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My sister has got multiple small tumors all over the body. She has two children, one daughter and one son. Daughter is fine. I think the son will be affected by this problem because 3 tumors have already appeared on his body. Please tell me what type of treatment they require.
(Speciality: Doctor)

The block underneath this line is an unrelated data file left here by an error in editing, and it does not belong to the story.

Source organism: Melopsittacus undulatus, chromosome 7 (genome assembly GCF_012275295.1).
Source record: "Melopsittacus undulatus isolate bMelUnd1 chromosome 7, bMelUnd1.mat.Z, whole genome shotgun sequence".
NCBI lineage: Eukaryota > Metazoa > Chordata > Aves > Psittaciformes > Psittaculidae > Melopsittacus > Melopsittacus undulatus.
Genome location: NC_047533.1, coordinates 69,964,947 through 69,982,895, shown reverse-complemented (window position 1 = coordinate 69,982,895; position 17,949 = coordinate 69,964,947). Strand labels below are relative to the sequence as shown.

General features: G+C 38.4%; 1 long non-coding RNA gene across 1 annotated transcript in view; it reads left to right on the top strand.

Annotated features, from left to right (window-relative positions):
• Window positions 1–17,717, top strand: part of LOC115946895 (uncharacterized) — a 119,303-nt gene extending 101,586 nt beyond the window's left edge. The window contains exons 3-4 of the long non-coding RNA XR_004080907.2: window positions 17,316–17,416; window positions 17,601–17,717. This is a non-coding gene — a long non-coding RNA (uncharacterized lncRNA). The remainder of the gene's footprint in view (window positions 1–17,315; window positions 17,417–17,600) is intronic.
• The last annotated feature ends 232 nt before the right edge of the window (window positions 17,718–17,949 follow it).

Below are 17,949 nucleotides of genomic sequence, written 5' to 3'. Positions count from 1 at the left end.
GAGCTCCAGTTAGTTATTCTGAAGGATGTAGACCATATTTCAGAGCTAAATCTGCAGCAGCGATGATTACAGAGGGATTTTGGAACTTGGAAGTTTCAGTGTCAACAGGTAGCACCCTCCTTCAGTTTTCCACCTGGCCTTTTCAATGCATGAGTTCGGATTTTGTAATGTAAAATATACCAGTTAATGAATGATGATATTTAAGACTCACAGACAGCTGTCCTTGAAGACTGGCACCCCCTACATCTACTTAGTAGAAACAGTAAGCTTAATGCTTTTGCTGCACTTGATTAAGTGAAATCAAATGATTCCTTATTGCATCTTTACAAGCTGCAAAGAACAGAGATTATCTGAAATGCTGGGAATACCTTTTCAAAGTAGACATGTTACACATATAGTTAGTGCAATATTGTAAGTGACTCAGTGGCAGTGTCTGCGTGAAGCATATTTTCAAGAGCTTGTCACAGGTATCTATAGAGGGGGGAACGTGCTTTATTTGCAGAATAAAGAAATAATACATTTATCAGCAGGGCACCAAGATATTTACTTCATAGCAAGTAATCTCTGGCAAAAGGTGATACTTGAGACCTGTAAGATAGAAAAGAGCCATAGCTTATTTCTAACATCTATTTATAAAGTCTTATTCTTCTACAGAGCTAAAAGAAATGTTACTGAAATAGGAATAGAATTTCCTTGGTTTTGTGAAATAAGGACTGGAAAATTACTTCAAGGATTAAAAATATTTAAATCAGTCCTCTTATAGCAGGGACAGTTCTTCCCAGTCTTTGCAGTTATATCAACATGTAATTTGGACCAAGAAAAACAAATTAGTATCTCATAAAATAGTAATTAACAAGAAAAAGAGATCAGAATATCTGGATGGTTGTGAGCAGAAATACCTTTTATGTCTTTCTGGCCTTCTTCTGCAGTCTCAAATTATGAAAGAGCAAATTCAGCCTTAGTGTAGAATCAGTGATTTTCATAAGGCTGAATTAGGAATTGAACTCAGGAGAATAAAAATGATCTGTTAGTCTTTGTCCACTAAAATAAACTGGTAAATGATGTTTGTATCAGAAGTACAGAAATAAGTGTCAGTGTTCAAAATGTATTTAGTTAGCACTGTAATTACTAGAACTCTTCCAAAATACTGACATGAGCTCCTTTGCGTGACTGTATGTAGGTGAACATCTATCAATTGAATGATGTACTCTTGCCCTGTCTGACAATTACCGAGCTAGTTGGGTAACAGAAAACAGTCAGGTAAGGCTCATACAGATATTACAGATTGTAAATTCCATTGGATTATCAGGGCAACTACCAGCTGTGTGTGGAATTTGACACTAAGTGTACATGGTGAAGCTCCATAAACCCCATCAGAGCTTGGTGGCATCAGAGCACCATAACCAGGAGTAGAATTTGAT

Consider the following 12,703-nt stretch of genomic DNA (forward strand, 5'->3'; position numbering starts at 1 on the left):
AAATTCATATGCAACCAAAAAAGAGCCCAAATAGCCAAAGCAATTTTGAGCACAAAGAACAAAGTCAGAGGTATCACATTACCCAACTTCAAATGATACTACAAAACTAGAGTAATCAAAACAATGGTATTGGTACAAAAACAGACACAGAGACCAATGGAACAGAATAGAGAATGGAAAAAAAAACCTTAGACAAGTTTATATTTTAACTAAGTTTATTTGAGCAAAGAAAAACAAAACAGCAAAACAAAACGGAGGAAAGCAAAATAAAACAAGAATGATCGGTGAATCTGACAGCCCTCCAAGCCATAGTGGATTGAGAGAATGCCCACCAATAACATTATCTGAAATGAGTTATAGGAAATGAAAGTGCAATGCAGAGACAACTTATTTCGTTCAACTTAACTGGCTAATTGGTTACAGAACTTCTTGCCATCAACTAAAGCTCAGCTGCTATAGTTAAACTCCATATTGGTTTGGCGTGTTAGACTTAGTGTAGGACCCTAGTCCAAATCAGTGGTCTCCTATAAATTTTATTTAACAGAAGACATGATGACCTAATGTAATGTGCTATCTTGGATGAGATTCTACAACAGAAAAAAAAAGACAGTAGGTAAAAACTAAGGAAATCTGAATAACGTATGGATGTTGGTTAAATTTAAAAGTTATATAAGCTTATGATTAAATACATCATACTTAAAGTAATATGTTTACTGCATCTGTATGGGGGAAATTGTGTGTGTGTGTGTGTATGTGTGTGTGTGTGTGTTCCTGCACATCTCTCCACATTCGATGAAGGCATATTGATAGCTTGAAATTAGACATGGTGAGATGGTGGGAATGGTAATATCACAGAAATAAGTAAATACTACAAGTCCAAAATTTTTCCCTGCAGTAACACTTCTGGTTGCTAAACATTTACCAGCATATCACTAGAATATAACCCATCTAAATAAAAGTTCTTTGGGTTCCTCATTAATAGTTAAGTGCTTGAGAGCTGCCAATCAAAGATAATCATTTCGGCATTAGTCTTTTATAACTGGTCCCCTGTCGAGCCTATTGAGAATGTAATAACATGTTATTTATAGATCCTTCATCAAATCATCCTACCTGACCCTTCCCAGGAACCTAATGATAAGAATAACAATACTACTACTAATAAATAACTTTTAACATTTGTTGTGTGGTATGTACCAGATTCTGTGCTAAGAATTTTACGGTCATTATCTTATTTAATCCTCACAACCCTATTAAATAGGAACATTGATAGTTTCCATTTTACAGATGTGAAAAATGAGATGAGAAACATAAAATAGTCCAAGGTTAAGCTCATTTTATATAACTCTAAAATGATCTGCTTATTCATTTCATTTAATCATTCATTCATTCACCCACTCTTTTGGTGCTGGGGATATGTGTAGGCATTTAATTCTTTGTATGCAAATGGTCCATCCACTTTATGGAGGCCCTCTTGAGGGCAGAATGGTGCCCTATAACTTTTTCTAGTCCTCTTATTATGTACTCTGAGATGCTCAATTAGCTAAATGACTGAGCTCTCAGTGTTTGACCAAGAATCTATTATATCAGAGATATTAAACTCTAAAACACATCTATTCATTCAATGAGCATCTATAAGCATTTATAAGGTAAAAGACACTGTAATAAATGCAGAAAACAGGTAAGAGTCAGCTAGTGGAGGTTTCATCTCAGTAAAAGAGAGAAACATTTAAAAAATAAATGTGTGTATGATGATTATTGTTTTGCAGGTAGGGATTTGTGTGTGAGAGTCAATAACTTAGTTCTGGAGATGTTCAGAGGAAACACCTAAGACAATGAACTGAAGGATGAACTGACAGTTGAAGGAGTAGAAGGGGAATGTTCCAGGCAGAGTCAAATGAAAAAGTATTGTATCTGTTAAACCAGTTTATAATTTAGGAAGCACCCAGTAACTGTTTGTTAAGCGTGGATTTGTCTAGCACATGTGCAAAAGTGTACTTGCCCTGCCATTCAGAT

Condition you are describing is most probably neurofibromatosis. Neurofibromatosis (NF) is an inherited disorder in which nerve tissue tumors (neurofibromas) form in the skin, bottom layer of skin (subcutaneous tissue), and nerves from the brain (cranial nerves) and spinal cord (spinal root nerves). It is divided into NF-1. NF-2 and Schwannomatosis. NF-1 a genetically-inherited disease, they can result in a range of symptoms from physical disfiguration and pain to cognitive disability. NF-1 is caused due to mutation of neurofibromin chromosome 17q11. 2.NF-1 also appears in families with no previous history of the condition, as a result of a new gene change (mutation) in the sperm or egg. NF-1 is caused by abnormalities in a gene for a protein called neurofibromin. NF-1 is more common and is characterized by multiple (more than 5) tan patches on the skin (café-au-lait spots), freckles in the groin or armpit, nodules within the iris of the eyes, skin neurofibromas (small, rubbery skin lesions), bone defects, and visual disorders. Children with NF-1 are susceptible to neurologic complications including masses in the brain and spinal cord. NF-2 is caused due to mutation of NF2 (Merlin) in chromosome 22q12. B tumors, acoustic neuromas on the vestibulocochlear nerve (the eighth cranial nerve) leading to hearing loss. The hallmark of NF 2 is hearing loss due to acoustic neuromas around the age of twenty. These tumours may cause: headache, balance problems, and vertigo, facial weakness/paralysis, patients with NF2 may also develop other brain tumours, as well as spinal tumours, deafness and tinnitus. The gene involved for Schwannomatosis has yet to be identified. Symptoms include: Multiple Schwannomas, the Schwannomas develop on cranial, spinal and peripheral nerves. Chronic pain, and sometimes numbness, tingling and weakness. About 1/3 of patients have segmental Schwannomatosis, which means that the Schwannomas are limited to a single part of the body, such as an arm, a leg or the spine. Unlike the other forms of NF, the Schwannomas do not develop on vestibular nerves, and as a result, no loss of hearing is associated with Schwannomatosis. Patients with Schwannomatosis do not have learning disabilities related to the disease. There is no specific treatment for neurofibromatosis. Tumours that cause pain or loss of function may be removed. Tumours that have grown quickly should be removed promptly as they may become cancerous (malignant). Experimental treatments for severe tumours are under investigation. Some children with learning disorders may need special schooling. You can meet your physician if you notice coffee-with-milk coloured spots on your child's skin or if you have a family history of neurofibromatosis and are planning to have children, or would like to have your child examined. Genetic counselling is recommended for anyone with a family history of neurofibromatosis. Annual eye exams are strongly recommended. It is advisable to discuss the case further with your neurologist to know more on prognosis in your case.

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